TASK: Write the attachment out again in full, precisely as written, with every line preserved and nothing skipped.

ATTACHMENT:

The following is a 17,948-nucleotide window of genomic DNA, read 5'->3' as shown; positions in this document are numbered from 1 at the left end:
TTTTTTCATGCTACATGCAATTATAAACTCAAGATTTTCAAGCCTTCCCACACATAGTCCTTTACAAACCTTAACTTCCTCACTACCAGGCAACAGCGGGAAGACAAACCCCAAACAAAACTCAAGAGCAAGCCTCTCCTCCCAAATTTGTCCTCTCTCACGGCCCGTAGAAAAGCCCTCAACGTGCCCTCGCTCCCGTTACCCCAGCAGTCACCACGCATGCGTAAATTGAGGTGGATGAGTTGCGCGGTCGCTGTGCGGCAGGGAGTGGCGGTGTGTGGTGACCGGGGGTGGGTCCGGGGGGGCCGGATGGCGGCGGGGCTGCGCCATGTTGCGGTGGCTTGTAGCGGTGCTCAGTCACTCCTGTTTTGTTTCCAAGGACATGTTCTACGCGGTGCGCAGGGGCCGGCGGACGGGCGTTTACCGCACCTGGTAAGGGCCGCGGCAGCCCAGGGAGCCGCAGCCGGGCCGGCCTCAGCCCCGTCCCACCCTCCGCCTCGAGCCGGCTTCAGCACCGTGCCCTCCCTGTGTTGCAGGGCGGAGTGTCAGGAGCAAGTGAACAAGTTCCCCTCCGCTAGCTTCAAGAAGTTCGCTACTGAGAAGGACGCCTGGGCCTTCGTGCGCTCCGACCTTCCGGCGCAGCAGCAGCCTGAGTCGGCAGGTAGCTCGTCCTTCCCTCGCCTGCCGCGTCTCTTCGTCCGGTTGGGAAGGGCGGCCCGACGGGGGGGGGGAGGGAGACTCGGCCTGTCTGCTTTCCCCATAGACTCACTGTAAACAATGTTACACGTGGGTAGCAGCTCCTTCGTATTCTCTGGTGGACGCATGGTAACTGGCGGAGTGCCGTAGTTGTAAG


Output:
The following is a 17,948-nucleotide window of genomic DNA, read 5'->3' as shown; positions in this document are numbered from 1 at the left end:
TTTTTTCATGCTACATGCAATTATAAACTCAAGATTTTCAAGCCTTCCCACACATAGTCCTTTACAAACCTTAACTTCCTCACTACCAGGCAACAGCGGGAAGACAAACCCCAAACAAAACTCAAGAGCAAGCCTCTCCTCCCAAATTTGTCCTCTCTCACGGCCCGTAGAAAAGCCCTCAACGTGCCCTCGCTCCCGTTACCCCAGCAGTCACCACGCATGCGTAAATTGAGGTGGATGAGTTGCGCGGTCGCTGTGCGGCAGGGAGTGGCGGTGTGTGGTGACCGGGGGTGGGTCCGGGGGGGCCGGATGGCGGCGGGGCTGCGCCATGTTGCGGTGGCTTGTAGCGGTGCTCAGTCACTCCTGTTTTGTTTCCAAGGACATGTTCTACGCGGTGCGCAGGGGCCGGCGGACGGGCGTTTACCGCACCTGGTAAGGGCCGCGGCAGCCCAGGGAGCCGCAGCCGGGCCGGCCTCAGCCCCGTCCCACCCTCCGCCTCGAGCCGGCTTCAGCACCGTGCCCTCCCTGTGTTGCAGGGCGGAGTGTCAGGAGCAAGTGAACAAGTTCCCCTCCGCTAGCTTCAAGAAGTTCGCTACTGAGAAGGACGCCTGGGCCTTCGTGCGCTCCGACCTTCCGGCGCAGCAGCAGCCTGAGTCGGCAGGTAGCTCGTCCTTCCCTCGCCTGCCGCGTCTCTTCGTCCGGTTGGGAAGGGCGGCCCGACGGGGGGGGGGAGGGAGACTCGGCCTGTCTGCTTTCCCCATAGACTCACTGTAAACAATGTTACACGTGGGTAGCAGCTCCTTCGTATTCTCTGGTGGACGCATGGTAACTGGCGGAGTGCCGTAGTTGTAAG